|Douglass' desire for an education was
spurred on by his master's refusal to let him learn. Once Mr. Auld
discontinued his education, fearing that "[Education] would forever unfit
him to be a slave. He would at once become unmanageable . . . It would
make him discontented and unhappy," Douglass saw learning as a mysterious
weapon through which he could fight against slavery. Until then, he
had struggled in vain to discover the secret to the white man's supremacy
over the slaves -- now he understood that the secret was education, and "In
learning to read, I owe almost as much to the bitter opposition of my
master, as to the kindly aid of my mistress. I acknowledge the benefit
of both" (2015).
Over the next seven years, Douglass slowly taught himself to read and write, eventually establishing a Sabbath school where other slaves could become literate. These slaves became his surrogate family because they shared a desire for knowledge.
One of Douglass's most famous lines is "You have seen how a man was made a slave; you shall see how a slave was made a man" (2029), and these words mark the beginning of the end of Douglass' time as a slave. When Mr. Covey attacks Douglass for leaving, the slave feels a sudden spirited resolve to fight, and he "seized Covey hard by the throat" in a show of strength that ended with an armed truce between the two (2032). From this point on, Douglass never doubts his manhood or that he would achieve his freedom one day.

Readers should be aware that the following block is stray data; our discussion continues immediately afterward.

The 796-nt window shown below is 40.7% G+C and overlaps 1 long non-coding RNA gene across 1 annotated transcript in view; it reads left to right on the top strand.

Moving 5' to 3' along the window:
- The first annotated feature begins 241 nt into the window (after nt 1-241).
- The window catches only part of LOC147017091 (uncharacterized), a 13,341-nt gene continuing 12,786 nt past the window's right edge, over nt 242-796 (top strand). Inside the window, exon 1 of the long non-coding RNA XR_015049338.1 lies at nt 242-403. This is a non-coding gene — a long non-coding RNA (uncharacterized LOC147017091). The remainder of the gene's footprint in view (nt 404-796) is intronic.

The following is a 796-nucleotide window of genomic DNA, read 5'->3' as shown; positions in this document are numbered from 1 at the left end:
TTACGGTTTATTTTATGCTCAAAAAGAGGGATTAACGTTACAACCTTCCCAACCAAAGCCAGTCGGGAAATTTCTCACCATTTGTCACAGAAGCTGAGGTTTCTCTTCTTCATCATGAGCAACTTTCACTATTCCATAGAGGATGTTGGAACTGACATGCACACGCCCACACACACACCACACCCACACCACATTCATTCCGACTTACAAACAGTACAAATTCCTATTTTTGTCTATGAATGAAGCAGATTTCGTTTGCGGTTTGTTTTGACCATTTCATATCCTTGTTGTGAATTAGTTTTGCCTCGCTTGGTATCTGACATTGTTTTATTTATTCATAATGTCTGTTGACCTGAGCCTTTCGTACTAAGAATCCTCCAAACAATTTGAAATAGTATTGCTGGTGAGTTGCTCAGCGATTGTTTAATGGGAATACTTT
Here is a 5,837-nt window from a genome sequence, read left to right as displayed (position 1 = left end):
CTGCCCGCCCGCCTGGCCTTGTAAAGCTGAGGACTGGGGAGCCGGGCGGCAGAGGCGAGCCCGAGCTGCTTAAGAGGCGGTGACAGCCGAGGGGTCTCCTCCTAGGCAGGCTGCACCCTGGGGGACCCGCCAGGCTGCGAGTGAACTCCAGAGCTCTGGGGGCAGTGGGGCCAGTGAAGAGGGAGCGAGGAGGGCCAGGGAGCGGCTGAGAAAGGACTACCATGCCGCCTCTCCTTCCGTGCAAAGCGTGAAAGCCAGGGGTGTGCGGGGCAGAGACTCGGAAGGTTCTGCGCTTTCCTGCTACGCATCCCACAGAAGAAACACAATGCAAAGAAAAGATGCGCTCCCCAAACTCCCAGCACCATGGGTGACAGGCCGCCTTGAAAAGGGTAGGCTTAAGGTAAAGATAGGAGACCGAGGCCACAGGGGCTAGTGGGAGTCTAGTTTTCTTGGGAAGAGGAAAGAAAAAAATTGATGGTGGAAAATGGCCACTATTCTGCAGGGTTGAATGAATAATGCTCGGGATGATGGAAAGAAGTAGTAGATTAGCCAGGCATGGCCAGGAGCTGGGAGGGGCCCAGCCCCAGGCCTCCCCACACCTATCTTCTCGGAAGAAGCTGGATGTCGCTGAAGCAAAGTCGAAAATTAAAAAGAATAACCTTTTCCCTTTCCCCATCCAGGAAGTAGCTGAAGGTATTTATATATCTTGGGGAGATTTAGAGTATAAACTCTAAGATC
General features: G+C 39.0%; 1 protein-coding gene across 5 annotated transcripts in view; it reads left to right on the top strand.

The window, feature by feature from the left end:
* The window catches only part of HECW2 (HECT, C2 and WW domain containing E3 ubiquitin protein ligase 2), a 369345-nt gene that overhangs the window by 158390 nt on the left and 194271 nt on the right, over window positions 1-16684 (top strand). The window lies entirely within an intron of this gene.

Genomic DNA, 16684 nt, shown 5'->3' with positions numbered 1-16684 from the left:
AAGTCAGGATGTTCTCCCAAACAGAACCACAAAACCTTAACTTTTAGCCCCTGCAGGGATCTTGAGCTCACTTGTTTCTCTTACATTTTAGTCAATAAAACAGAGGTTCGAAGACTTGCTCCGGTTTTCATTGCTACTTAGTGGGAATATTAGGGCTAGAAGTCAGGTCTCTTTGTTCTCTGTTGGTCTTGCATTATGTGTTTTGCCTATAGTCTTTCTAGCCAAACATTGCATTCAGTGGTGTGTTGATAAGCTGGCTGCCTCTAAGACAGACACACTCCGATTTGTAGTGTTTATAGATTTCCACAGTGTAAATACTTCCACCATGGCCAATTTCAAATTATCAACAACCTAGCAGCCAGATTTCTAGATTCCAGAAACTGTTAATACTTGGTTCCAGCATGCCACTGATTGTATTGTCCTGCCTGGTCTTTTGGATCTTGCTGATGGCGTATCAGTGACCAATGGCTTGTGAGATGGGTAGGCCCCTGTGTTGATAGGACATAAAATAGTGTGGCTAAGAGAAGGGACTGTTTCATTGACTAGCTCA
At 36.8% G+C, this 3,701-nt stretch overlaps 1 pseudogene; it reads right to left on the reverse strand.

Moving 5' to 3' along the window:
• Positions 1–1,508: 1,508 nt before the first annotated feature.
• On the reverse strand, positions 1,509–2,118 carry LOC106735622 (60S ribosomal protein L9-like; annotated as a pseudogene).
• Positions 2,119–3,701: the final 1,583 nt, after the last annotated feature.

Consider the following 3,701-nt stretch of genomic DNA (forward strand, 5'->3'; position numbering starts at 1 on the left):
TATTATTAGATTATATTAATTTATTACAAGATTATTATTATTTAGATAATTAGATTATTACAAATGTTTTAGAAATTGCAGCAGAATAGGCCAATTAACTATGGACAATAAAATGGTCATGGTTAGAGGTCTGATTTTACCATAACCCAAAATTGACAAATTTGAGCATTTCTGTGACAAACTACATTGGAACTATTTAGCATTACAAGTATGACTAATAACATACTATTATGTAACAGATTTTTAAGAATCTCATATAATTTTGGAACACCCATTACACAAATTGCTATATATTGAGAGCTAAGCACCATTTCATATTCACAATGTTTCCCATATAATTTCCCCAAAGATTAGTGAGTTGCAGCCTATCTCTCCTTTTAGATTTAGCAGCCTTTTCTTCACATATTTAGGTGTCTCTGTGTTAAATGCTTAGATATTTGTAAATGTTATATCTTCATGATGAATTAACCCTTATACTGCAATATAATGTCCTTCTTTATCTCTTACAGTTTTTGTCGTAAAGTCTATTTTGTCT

As life as a slave improved for Douglass, his desire for freedom increased until the only thing left to tell is the story of his actual escape. However, Douglass makes it clear that many of the details will be left untold to protect those who helped him along the way.
|Before we begin talking via the Netforum, I want you to think carefully about the role of religion in Douglass's narrative. In most slave narratives, spiritual strength is the cornerstone of the slave's being. Not so for Douglass. This departure from the norm is so substantial that Douglas felt obliged to comment on it in his "Appendix."|